I am a member of a family that seemed particularly sensitive to alcohol consumption. It’s not important to go into details about who, or when, but suffice it to say that I had been around it my entire life and I looked at alcohol as something that wasn’t all that bad. Yet, back in 1993, during a regular trip to the doc, I had some routine blood work done. The results showed some abnormal liver function – presumably linked to excessive alcohol consumption. The tests weren’t wrong…
To be perfectly transparent, it scared me… in fact, you might say that it scared me sober… That was on March 24, 1993 and I haven’t had a drink of alcohol since then. Cold turkey. Its been 28 years since that fateful day and since then, all my liver function tests have been perfectly normal. I was lucky that, with the help of God, I was able to quit and never look back. Many others I know haven’t been so lucky… I still work mentoring people who are in recovery and I derive great joy from being able to share my journey and assist others in their quest to maintain sobriety.
I am particularly interested in Scriptural verses that have to do with drinking. Theologians still debate whether or not wine mentioned in the Bible was fermented or not. There was the first miracle of Jesus, performed at a wedding feast in Cana in Galilee, when water was turned into wine. But when did the water become wine? When the water was put in the jars? When it was poured into the glasses of the wedding guests? Or when the liquid in the glasses touched the lips of the guests… we don’t know – the Scripture is silent on this point.
But wine has to age and, yet, here we have “instant” wine that has not gone through the fermenting process. Of course, with God all things are possible so maybe there was a compression of time and Jesus created fermented wine on the spot. We don’t need to know the answer, but I confess that whenever we came across verses in the Bible that refer to drinking, I am interested in the context and tend to consider all the possibilities.
One day, back in my seminary days, we were translating a verse from the original Greek. It had to do with not drinking and, instead, singing hymns and psalms. Now one of the things you learn in school is that the psalms and hymns had a certain cadence and format – conservative institutions believe that this type of music is the only permissible music for the church.
Being the inquisitive person that I was then, and still am today, I poked the bear and asked my classmates what it meant if I liked contemporary worship music – you know, the stuff that is far more popular than only playing the old standards. To my surprise, one of my classmates indicated that I must not be saved if I liked contemporary music. That’s right – he said it out loud – right there in class. After my initial shock, I asked our teacher if we could take a detour and discuss this theological point.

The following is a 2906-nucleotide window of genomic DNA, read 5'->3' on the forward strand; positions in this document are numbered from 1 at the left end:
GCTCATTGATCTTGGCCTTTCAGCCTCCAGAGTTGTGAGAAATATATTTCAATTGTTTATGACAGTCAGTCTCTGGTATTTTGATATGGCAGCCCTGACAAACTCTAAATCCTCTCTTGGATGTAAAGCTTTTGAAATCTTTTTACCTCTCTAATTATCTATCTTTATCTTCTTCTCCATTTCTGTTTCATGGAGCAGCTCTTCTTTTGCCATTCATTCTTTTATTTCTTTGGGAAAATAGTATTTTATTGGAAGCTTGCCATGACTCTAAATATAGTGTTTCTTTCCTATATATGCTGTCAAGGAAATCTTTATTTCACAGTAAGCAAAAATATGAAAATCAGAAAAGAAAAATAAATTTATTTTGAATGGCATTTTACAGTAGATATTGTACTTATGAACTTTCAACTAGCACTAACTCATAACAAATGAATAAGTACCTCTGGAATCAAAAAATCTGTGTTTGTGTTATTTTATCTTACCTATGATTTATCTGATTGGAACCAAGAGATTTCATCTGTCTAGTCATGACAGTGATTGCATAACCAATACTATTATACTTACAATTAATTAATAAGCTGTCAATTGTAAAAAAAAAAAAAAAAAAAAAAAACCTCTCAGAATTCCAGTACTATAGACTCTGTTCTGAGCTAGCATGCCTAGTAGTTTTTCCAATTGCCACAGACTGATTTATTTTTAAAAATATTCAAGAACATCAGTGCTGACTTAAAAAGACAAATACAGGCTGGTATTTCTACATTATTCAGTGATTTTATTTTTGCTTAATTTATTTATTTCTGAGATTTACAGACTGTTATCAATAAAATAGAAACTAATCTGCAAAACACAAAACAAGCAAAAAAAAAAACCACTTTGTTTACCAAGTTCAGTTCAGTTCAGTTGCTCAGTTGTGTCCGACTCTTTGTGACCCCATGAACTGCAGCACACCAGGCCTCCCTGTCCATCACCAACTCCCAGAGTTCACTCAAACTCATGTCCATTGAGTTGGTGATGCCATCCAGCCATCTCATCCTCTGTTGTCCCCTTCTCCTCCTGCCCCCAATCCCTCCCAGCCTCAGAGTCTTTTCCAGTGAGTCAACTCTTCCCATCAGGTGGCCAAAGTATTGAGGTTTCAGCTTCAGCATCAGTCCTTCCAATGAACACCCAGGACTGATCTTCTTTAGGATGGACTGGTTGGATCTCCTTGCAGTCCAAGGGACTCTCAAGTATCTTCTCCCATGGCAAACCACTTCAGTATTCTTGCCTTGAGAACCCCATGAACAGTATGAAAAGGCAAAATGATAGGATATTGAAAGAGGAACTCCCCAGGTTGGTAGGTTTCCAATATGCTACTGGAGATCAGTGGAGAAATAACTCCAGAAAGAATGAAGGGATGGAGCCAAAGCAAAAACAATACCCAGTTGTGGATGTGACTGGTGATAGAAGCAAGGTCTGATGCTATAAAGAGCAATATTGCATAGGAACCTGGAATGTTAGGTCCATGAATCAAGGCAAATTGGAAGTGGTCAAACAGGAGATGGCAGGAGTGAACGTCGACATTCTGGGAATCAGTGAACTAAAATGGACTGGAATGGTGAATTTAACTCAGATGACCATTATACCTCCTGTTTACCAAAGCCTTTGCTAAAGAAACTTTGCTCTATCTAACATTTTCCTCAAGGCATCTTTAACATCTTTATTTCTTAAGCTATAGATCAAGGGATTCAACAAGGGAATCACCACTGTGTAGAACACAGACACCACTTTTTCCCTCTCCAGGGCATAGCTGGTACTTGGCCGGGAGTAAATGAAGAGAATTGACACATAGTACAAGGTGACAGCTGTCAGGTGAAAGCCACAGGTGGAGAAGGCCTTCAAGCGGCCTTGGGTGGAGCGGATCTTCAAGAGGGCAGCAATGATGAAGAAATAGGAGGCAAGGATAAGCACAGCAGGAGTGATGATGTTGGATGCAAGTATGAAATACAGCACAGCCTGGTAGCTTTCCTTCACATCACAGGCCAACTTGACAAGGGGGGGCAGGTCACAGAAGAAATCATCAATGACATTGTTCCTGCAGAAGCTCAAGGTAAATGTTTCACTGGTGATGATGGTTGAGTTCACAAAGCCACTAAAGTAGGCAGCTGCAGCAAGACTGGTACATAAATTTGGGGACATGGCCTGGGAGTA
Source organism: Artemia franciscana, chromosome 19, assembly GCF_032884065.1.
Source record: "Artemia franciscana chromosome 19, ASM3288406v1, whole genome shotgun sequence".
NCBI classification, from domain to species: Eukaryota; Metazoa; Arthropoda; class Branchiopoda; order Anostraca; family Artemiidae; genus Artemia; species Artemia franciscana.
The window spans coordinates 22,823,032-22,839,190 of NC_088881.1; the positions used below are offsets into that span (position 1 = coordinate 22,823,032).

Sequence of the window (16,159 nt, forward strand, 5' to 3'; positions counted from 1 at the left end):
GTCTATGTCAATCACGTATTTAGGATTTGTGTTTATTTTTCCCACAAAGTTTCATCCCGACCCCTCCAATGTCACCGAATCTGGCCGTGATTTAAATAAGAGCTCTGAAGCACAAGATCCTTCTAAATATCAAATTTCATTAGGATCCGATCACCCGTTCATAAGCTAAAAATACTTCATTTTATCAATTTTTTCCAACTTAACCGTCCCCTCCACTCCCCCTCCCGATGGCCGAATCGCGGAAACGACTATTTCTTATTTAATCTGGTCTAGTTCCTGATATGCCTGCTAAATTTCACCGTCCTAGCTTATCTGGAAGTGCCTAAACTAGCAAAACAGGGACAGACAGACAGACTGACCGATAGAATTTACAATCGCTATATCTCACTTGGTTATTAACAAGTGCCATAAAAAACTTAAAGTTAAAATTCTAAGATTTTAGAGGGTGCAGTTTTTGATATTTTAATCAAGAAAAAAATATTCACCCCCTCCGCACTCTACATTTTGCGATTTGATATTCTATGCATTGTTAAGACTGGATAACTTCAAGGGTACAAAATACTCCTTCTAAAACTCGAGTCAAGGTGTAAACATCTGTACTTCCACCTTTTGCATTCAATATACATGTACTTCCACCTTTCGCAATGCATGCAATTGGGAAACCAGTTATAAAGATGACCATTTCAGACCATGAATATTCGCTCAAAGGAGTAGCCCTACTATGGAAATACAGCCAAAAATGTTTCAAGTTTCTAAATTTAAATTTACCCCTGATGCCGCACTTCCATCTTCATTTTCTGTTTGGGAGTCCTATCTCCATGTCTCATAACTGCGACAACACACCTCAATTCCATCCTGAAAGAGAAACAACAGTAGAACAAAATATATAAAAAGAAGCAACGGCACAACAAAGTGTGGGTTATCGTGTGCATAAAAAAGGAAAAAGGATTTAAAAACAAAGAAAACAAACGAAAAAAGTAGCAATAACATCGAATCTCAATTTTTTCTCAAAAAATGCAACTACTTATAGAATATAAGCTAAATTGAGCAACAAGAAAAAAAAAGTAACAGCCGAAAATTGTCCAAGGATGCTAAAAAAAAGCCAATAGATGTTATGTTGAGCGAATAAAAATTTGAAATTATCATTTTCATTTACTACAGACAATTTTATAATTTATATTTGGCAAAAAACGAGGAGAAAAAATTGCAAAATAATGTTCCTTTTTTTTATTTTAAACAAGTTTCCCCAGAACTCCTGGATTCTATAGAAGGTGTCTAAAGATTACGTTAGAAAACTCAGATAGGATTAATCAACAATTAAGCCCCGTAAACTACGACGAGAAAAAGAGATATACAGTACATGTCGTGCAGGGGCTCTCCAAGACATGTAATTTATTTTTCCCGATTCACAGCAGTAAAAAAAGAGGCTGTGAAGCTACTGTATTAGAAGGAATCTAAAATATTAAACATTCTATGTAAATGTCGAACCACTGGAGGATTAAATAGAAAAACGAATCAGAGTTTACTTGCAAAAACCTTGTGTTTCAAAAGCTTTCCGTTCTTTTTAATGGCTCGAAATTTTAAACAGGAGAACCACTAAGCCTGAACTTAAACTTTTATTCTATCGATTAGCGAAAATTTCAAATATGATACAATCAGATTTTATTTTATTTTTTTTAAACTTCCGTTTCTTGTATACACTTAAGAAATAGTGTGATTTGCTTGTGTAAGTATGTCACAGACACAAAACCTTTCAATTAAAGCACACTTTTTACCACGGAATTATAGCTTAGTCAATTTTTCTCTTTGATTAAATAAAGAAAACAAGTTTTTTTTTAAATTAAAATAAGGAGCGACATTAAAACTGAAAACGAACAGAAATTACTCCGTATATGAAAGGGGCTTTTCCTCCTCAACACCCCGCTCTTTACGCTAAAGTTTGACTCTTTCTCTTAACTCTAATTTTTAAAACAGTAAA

I don’t believe that you can lose your salvation – once saved, always saved. So, knowing that I accepted Jesus Christ as my Lord and Savior, I didn’t for a moment believe that somehow I “fell off the bus.” It led to one of the most profound theological discussions I had during my entire time in seminary. In fact, it cemented my thinking about salvation and that my position was biblical and correct. Admittedly, there have been times when I was a little shaky about my salvation but that had nothing to so with singing or worship! And I know that deep down in my heart, God loves me, and you, and once we accept Christ as Lord and Savior, we are heaven bound, eternally.
It is interesting, though, that the conversation occurred as we were translating a verse on alcohol! So, in honor of the many theological conversations we had discussing specific verses in the Bible, and 28 years of my sobriety, tonight’s verse is the same verse that we were translating that day in class.
The apostle Paul was writing to his church at Ephesus. That particular church was the most mature church at the time and Paul was issuing instructions to them. He spoke very directly and from his heart. He tells them, in Ephesians 5:18-20, “And be not drunk with wine, wherein is excess; but be filled with the Spirit; Speaking to yourselves in psalms and hymns and spiritual songs, singing and making melody in your heart to the Lord; Giving thanks always for all things unto God and the Father in the name of our Lord Jesus Christ…” (KJV)
Paul gave his church great advice. And I have learned a great deal of theology as a result of studying Greek with my classmates. Those were remarkable times that I miss… My encouragement this evening is that God wants us to concentrate on the things of the Kingdom. We should be focusing on worship and the things above – not on the things of this world. My prayer is that whatever we do, we will do it in moderation and maintain our focus on God. It’s by His grace that I am still here to teach the Word and worship the Creator of everything. Have a great day in the Lord, grace and peace…